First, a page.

The Financial Services Authority is preparing to set down tough new measures on retail investment products – which may include banning some products, issuing warnings on others, and setting price caps.

The move, which forms part of a worldwide crackdown on the mis-selling of financial products, was outlined in a discussion paper on ‘Product Intervention’ published today by the FSA.  In it, they suggest heavier involvement in actions such as pre-approving products and features, preventing non-advised sales, and issuing customer and industry warnings.

FSA chairman Lord Turner has indicated that he wants to see Britain break the cycle of financial mis-selling (such as has been seen with endowments and pensions), and for the regulator to play a more active role in preventing such scandals by early intervention.

In support of the new discussion paper, Lord Turner said:  “The crucial issue is how far along this spectrum of earlier and more intense interventions we should progress. This debate comes at a critical time as the scope and powers of the CPMA [Consumer Protection and Markets Authority – set to replace the FSA next year] are being discussed by the government, parliament and stakeholders. It is fundamental to shaping the regulatory philosophy of the new organisation.”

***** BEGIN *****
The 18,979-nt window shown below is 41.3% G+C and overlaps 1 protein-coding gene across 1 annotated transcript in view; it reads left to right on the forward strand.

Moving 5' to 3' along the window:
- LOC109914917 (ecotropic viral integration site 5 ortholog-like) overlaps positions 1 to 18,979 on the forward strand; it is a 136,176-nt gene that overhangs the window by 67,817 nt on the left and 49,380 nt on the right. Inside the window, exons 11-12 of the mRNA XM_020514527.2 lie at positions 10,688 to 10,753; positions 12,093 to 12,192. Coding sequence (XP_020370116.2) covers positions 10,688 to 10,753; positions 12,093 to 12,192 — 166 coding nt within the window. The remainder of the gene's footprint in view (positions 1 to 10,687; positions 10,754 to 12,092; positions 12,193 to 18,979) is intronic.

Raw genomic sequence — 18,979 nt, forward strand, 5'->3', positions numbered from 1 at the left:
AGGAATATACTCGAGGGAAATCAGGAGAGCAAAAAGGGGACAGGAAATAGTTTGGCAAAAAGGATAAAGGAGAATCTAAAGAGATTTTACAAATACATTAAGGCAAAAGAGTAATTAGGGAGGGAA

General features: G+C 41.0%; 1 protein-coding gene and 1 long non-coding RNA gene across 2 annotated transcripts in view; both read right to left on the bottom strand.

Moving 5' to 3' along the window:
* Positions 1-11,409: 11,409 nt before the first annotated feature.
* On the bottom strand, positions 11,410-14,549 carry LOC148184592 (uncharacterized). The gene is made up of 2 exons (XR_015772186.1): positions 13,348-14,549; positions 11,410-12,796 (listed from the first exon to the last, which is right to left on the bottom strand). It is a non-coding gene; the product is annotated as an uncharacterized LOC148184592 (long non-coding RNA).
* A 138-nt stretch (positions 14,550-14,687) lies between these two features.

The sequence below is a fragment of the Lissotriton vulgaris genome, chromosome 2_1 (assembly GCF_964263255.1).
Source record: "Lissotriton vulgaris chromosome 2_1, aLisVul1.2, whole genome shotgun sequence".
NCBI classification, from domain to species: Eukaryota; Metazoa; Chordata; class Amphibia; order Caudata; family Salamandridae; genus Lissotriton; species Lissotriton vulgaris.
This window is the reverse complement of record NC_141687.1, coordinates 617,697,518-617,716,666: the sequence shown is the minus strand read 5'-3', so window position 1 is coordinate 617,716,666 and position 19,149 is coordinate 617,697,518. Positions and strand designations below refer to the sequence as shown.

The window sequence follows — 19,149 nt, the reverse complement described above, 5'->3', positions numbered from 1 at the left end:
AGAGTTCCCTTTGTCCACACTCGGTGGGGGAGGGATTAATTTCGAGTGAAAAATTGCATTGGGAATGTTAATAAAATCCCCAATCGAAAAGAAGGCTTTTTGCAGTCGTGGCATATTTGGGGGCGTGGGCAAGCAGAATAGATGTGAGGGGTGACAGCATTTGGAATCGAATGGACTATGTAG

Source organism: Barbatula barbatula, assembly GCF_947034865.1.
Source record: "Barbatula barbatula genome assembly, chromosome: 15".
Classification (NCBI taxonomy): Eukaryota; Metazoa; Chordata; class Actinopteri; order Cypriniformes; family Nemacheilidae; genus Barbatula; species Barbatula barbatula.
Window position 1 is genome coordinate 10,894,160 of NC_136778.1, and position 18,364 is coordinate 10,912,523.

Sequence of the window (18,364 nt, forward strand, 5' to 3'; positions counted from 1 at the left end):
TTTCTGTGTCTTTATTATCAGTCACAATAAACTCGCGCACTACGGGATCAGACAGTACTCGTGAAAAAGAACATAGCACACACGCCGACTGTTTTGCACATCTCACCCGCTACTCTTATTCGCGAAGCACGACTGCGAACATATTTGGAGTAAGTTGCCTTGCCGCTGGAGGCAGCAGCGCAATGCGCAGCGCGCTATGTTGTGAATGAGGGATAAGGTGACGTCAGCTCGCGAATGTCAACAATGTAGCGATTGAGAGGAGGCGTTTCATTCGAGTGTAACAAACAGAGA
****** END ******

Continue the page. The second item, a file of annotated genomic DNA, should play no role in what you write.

He added:  “Our analysis has led us to the conclusion that a significant shift in approach is required but there are important tradeoffs to be struck – between consumer protection and consumer choice, between effective regulation to prevent customer detriment and the costs that that will inevitably impose.”

Under the previous Labour government, the FSA favoured a “light touch” to financial regulation – an approach that has been blamed in some quarters for the failings that led to the financial crisis.  The new paper is one of a number of declarations by the FSA that point to a change in attitude to a more actively interventionist approach.

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